Want more tips you can put to use immediately? Then pick up a copy of my book, Misunderstood! The Fast Guide to Communicating at Work–What to Say, How to Say It and When to Shut Up. Oh, and don’t forget your FREE 6 part audio on The Power of Effective Communication–just put your name and email in the boxes on your upper right to get instant access.
Words are important but intonation and context create the meaning in your communication. Misunderstandings come largely from a misinterpretation of the context or the framework around the words. The meaning of the message becomes distorted. Even a single word can cause a response so far from the original intention that a conversation breaks down instantly.
Take the word, “oh.” It can mean a multitude of things depending on how you say it:
- “Oh?” a question.
- “Oooh!” understanding.
- “Uh oh.” A mistake.
- “Oooh?” as in, “You are in trouble now!”
- “Ohhhhh!” as in, “I really like that!”
If “oh?”(a question) is the response to wonderful news when “ohhhhh!” (I like that) might have been the expected response the conversation could take a distinctly different turn. The bearer of good news who was feeling elated might suddenly be questioning their own feelings.
Just thinking about the turns this short exchange could take is the stuff of sit-coms. She said this and he heard that. Yikes.
In sit-coms the endings are always happy but in real life the consequences might not wrap up with contented, evolved human beings.
How you say it—food for thought.
I’ve seen tipsy job candidates as well as drunk-as-a-lord employees. Tears in the workplace—far too many to count. Witnessing even one employee’s full-out, red-faced, nose-running tantrum that scared the living daylights out of customers is more than enough. Lying—seems to go with the territory. Back-stabbing behavior followed by incredulous “who-me” denials from that one off-kilter worker–not uncommon.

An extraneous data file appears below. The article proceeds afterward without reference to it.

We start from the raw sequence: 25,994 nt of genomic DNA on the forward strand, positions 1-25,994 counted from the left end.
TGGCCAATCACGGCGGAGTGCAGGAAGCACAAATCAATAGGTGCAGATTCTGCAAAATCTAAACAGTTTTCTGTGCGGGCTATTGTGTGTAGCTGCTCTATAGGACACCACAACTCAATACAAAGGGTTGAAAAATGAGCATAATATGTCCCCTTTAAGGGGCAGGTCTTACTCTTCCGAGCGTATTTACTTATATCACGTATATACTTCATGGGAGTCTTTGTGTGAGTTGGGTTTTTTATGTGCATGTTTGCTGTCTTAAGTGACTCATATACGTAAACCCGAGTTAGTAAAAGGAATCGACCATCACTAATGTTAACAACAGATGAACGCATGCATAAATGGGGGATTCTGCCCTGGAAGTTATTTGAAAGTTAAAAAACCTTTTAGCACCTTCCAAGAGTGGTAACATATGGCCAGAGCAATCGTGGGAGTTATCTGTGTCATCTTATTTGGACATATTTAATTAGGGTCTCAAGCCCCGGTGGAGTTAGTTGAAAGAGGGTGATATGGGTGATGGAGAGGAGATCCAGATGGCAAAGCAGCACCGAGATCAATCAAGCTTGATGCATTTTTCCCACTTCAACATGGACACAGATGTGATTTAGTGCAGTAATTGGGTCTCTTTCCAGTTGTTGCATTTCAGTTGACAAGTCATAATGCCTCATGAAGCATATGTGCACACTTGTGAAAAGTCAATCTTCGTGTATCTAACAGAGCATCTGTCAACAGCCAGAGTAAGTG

It’s important to remember that fear is the grand motivator and a universal human behavior. This belief has saved my sanity.
2. Customers – see above.
The old saying “buyers are liars” comes to mind. I’ve listened to customers denying ever signing a contract even when presented with the document not only signed but initialed in three places. Refusing to accept delivery. Bounced checks. Stealing. All routine.
I’ve seen enough to jade me for life unless I put it all into perspective. Grateful, appreciative, understanding, referral-giving customers outweighed the wacky ones by far. I discovered that taping a glowing note or two from a good client where I could frequently see was helpful.
3. You’re responsible for the whole shebang.
Just own it. I’ve dealt with drug addicts parked at the back door and snakes slithering across the front entrance. The remnants of sodden ceiling panels spattered on furniture, imported rugs and public walkways—when they could no longer hold their weight—simply meant having the local 24-hour cleaning service on speed-dial. Until the AC unit got fixed (correctly) this was a weekly event.
Electrical problems, smoke-filled showrooms and 100-degree offices became as trivial as jammed copiers and dead phone service.
I’ve dragged myself out of bed at 3:00 a.m. to answer alarm calls a dozen times only to discover—well, nothing much. Chandeliers crashing to the floor from their tether in the stockroom will surely set off a motion detector but are really nothing to become alarmed about, especially after the second or third time.
I learned that you’ll be on a first-name basis with the police, fire and E.M.T. departments so it’s best to cultivate a friendly smile.
4. Appreciation and creative latitude produces the best work.
I’ve witness pure genius and remarkable solutions produced when the freedom to innovate is present.
5. You leave a little mark on everyone.
Remember who you are and where you are. You’ll never know what indelible impression you’ll leave on someone. A careless remark uttered under stress may be regrettable. A few words of encouragement and understanding marks you as human. A note of gratitude from a co-worker—priceless.